During the afternoon, the work of executing plans continues. If the team discharges a patient, that patient needs a follow-up appointment in clinic to make sure there are no complications from the hospital visit. We call up the outpatient clinics and schedule patients for their next appointments. In other cases, we need a patient’s hospital records from his or her previous visit to another hospital. Because electronic health records are usually closed within a hospital system, we have to request that other hospitals fax us medical information. This is a rate-limiting factor in getting complete access to lab and imaging results, which are integral to patient care. For instance, if a patient comes in with a severe headache and another hospital performed a CT scan of his head, access to that scan may be essential to ruling out a diagnosis of something serious, like a brain tumor or infection. And if we can’t get the images from the other hospital we may have to do one at our hospital. This is, undoubtedly, one of the major weaknesses of a non-universal electronic health record system.
The medical team may also discharge a patient to a skilled nursing facility (SNF) or an old-age home, in which case the facility needs documentation regarding what further care is needed. Some patients do not have anywhere to go after the hospital; some abuse alcohol or drugs and must go to a rehab program; some can’t pay for the oxygen they need at home or medications for HIV; others started taking a blood thinner called warfarin and need to schedule appointments at a lab to get blood levels of this medication checked. To deal with all this, the residents, attending, pharmacists, nurses, and social workers all coordinate with each other and with governmental and private organizations to get the patient where he or she needs to be and what he or she needs in order to stay healthy. The healthcare team takes on this Sisyphean task with varied success. Given the number of factors involved in this transition, one of which is whether the patient takes his or her medication, the result is not always ideal. I’ll write more about this later.
Additionally, the residents and attending physician sometimes admit new patients to the hospital during the afternoons from smaller hospitals in the community. Community hospitals are not always capable of caring for patients with a rare tumor or disease, while academic medical centers, which are attached to medical schools, have more physicians who specialize in and research rare disorders. For example, a patient having seizures that cannot be controlled with first or second-line medications is sent over to an academic institution where neurologists experienced in handling refractory seizures can care for the patient.
The medical team may also admit a patient from the Emergency Department (ED) for a full diagnostic workup and treatment of an acute or chronic disease. For instance, a patient with worsening Chronic Obstructive Pulmonary Disease (COPD) needs temporary high-potency medications for a few days before going back home. Some patients with an exacerbation of this disease need constant monitoring so they don’t experience respiratory failure. Clearly, then, the afternoons can get busy, especially if the residents have to finish their notes.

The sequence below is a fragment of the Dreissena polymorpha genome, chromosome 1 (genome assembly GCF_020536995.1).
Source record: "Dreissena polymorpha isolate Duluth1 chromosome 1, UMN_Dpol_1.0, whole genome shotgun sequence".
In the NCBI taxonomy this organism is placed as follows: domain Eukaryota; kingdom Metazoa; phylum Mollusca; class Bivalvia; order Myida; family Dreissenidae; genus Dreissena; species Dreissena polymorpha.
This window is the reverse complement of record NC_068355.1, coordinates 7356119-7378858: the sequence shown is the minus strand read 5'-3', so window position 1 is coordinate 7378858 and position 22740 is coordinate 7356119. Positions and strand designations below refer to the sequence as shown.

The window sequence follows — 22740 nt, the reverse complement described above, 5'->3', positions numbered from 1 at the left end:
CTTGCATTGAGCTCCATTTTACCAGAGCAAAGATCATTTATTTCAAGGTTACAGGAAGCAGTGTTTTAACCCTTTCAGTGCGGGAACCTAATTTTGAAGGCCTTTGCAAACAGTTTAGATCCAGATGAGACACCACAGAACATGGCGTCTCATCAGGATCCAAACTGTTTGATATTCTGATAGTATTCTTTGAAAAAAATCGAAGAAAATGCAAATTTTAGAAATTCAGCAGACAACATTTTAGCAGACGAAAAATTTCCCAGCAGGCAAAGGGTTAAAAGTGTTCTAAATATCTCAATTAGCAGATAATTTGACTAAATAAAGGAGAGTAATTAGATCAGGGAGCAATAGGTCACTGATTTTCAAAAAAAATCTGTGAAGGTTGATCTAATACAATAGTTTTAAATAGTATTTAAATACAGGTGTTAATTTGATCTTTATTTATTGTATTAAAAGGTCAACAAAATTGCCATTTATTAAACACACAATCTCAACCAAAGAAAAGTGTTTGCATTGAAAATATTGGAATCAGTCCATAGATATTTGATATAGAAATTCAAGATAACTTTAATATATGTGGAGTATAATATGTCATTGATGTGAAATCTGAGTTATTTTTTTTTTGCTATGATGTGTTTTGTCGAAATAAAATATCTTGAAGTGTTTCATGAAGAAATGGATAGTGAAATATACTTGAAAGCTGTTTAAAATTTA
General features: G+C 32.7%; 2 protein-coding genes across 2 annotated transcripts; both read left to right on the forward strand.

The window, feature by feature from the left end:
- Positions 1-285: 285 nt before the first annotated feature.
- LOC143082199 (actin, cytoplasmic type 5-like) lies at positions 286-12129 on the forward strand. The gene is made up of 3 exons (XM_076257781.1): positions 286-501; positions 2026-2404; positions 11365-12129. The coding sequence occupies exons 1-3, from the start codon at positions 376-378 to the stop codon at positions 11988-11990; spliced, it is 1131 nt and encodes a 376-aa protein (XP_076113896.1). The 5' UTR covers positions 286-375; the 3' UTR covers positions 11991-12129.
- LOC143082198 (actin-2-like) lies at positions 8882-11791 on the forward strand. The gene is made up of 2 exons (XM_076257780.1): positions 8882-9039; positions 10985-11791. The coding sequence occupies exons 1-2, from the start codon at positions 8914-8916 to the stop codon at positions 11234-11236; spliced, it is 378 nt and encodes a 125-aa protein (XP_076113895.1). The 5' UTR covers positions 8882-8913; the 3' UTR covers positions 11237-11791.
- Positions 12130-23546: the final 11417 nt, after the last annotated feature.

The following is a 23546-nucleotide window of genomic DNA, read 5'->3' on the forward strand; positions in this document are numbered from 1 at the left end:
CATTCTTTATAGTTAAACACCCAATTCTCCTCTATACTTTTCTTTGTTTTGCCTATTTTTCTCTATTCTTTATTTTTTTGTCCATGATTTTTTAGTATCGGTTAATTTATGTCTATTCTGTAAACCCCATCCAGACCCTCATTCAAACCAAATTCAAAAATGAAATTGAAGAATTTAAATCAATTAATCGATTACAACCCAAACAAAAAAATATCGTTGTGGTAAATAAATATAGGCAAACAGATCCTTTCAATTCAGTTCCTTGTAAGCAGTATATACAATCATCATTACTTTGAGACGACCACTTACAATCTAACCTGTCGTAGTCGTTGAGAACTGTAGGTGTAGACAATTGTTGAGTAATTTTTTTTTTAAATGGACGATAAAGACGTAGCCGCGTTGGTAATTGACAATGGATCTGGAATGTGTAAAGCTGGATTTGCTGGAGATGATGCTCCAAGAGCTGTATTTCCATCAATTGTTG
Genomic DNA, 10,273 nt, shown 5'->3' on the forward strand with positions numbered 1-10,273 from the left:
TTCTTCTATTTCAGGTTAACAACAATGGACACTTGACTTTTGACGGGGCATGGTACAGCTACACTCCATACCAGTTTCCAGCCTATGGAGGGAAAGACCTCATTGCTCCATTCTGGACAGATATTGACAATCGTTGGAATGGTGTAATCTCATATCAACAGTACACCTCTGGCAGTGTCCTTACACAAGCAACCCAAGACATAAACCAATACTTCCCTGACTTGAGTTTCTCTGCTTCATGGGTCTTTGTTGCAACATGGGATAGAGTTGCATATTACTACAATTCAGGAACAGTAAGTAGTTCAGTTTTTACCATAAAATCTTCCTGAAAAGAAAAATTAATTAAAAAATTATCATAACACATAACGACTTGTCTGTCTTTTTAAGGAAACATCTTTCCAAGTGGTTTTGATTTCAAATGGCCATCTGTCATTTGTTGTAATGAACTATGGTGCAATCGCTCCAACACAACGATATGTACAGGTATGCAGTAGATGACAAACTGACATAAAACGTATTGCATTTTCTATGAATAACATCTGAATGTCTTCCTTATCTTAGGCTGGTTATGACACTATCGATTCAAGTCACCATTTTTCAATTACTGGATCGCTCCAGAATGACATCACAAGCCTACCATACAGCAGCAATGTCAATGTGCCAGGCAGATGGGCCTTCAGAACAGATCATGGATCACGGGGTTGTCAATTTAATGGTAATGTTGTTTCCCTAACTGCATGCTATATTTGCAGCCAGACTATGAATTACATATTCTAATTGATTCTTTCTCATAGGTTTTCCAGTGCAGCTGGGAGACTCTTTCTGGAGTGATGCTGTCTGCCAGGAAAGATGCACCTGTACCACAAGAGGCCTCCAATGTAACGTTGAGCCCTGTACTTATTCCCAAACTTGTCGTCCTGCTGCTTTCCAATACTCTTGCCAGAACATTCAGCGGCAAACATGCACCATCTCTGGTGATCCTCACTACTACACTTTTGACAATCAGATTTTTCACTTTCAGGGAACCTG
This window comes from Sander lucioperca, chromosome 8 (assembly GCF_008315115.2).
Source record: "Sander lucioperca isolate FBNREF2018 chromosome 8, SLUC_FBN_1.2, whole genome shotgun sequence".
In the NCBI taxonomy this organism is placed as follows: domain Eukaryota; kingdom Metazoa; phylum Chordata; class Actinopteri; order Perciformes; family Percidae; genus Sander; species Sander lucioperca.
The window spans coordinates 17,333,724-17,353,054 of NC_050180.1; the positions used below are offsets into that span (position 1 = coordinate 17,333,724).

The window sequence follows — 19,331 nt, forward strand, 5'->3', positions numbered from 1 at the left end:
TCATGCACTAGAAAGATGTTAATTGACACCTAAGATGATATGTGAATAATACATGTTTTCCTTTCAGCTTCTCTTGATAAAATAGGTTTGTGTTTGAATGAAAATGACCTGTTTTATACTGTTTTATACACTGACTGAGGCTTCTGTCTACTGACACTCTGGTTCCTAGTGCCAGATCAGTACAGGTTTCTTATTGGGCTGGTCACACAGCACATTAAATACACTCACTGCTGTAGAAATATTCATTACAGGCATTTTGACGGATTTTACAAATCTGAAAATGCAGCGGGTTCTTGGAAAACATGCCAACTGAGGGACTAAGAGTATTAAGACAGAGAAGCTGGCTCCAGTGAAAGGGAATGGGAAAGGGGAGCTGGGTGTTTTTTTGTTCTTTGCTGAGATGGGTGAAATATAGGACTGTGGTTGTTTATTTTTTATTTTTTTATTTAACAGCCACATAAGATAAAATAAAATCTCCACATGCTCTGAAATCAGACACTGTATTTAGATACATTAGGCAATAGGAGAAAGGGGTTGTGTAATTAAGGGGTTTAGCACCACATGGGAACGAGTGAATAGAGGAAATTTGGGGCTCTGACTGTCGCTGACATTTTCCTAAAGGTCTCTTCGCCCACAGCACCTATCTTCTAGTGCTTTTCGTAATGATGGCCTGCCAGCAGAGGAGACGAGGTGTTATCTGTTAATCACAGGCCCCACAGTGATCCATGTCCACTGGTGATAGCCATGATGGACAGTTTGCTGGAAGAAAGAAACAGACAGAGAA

At 6 p.m., the night intern arrives and receives checkout from the day team: The day intern runs through a list with the night intern, describing the new admissions to the hospital service, the events over the course of the day for each patient, and which lab and imaging results the night intern needs to follow.
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Outpatient and the ED
The time that we spend in a doctor’s office — on our outpatient weeks — is a lot less hectic. Whether we are in family medicine, pediatrics, or obstetrics/gynecology clinic, we arrive at 8 a.m., which gives us time to exercise in the morning or stay up a bit later at night. The residents arrive at the same time. We look at the clinic schedule for the day on the electronic health system and begin to read old notes in the electronic health record to get ourselves up to date with the latest medical information on each patient.
When patients arrive, the medical student goes in first to interview a patient and do a focused physical exam, after which the student reports his findings and his plan to the resident, just like we do in the ED. The attending and the resident then see the patient and come up with a tailored plan for how to proceed. We have an hour for lunch at noon and then come back from 1 p.m. to 5 p.m. (This is similar to our ED shifts, since they are both eight hours — except of course our ED shifts are sometimes late at night or overnight, and there are no scheduled meal breaks during an ED shift.)
After our days finish, we are expected to do research on a disease process we saw during the day. If a patient comes in with pneumonia, we read up on the common causes of pneumonia and the various treatments available for it. We also study for our shelf exam, which is a national multiple-choice test that we must pass after each third-year rotation. At the end of pediatrics, for instance, the shelf exam tests us on pediatric illnesses and treatments. These tests are difficult and so we frequently study from various third-party review resources — Kaplan, UWorld, PreTest, Case Files, and others. A whole industry is built around these shelf exams, which eventually culminate in a nine-hour, eight-section national licensing exam called STEP 2 CK. This comprehensive exam tests basic clinical knowledge at the end of third year. So on a day-to-day basis we not only worry about learning how to deal with patients and their illnesses but we also study for our exams, which is a requirement that ensures we know the important information involved in our daily practice.